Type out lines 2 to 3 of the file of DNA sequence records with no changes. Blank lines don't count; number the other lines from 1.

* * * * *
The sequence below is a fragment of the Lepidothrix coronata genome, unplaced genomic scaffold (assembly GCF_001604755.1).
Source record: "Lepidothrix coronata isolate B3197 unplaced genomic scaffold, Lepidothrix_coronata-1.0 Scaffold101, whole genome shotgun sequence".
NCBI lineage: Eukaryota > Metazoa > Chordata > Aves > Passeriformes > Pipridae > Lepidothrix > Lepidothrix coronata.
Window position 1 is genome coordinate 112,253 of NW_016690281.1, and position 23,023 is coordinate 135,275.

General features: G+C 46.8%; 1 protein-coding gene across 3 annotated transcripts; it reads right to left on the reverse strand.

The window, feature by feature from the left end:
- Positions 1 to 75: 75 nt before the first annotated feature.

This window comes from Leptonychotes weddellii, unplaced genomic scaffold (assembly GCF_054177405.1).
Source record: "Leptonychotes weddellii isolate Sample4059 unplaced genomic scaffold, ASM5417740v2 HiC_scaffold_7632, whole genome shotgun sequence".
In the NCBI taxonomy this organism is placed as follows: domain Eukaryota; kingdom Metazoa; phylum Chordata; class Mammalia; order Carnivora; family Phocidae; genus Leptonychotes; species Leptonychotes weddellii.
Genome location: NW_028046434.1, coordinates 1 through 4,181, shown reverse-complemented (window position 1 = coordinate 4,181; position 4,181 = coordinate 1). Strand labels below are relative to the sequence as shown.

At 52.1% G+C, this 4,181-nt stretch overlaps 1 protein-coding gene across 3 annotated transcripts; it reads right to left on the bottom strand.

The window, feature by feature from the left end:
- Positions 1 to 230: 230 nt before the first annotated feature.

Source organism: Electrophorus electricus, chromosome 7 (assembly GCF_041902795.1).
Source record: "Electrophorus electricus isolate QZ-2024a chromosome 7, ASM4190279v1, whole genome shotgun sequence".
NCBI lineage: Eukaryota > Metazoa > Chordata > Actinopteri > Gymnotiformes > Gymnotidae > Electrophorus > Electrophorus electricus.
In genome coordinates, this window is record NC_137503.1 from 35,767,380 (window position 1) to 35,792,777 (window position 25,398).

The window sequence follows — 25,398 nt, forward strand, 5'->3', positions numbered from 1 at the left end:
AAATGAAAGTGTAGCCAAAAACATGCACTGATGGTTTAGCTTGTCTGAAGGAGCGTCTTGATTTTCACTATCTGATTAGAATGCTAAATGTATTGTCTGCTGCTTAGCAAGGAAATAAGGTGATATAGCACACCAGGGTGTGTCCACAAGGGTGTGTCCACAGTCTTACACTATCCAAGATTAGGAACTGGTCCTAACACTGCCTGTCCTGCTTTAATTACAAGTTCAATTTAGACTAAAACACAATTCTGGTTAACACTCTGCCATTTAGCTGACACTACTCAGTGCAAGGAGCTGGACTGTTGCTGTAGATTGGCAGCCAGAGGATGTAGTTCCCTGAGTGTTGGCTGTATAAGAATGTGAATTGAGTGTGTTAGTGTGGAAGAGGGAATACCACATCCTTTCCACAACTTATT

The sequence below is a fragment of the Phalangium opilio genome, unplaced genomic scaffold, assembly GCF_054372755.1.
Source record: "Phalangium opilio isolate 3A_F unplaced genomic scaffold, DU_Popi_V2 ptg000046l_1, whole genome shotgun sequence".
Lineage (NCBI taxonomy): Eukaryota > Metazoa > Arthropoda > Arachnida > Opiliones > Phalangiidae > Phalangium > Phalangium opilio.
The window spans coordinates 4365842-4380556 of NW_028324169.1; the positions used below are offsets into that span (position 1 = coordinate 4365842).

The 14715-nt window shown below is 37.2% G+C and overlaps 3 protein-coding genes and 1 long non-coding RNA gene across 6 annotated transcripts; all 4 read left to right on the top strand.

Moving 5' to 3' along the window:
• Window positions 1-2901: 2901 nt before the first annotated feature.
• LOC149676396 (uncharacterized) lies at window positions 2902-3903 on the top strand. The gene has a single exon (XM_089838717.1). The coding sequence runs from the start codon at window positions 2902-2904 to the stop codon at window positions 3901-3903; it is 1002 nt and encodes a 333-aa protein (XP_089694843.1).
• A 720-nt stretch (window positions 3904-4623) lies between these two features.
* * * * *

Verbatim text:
Source record: "Lepidothrix coronata isolate B3197 unplaced genomic scaffold, Lepidothrix_coronata-1.0 Scaffold101, whole genome shotgun sequence".
NCBI lineage: Eukaryota > Metazoa > Chordata > Aves > Passeriformes > Pipridae > Lepidothrix > Lepidothrix coronata.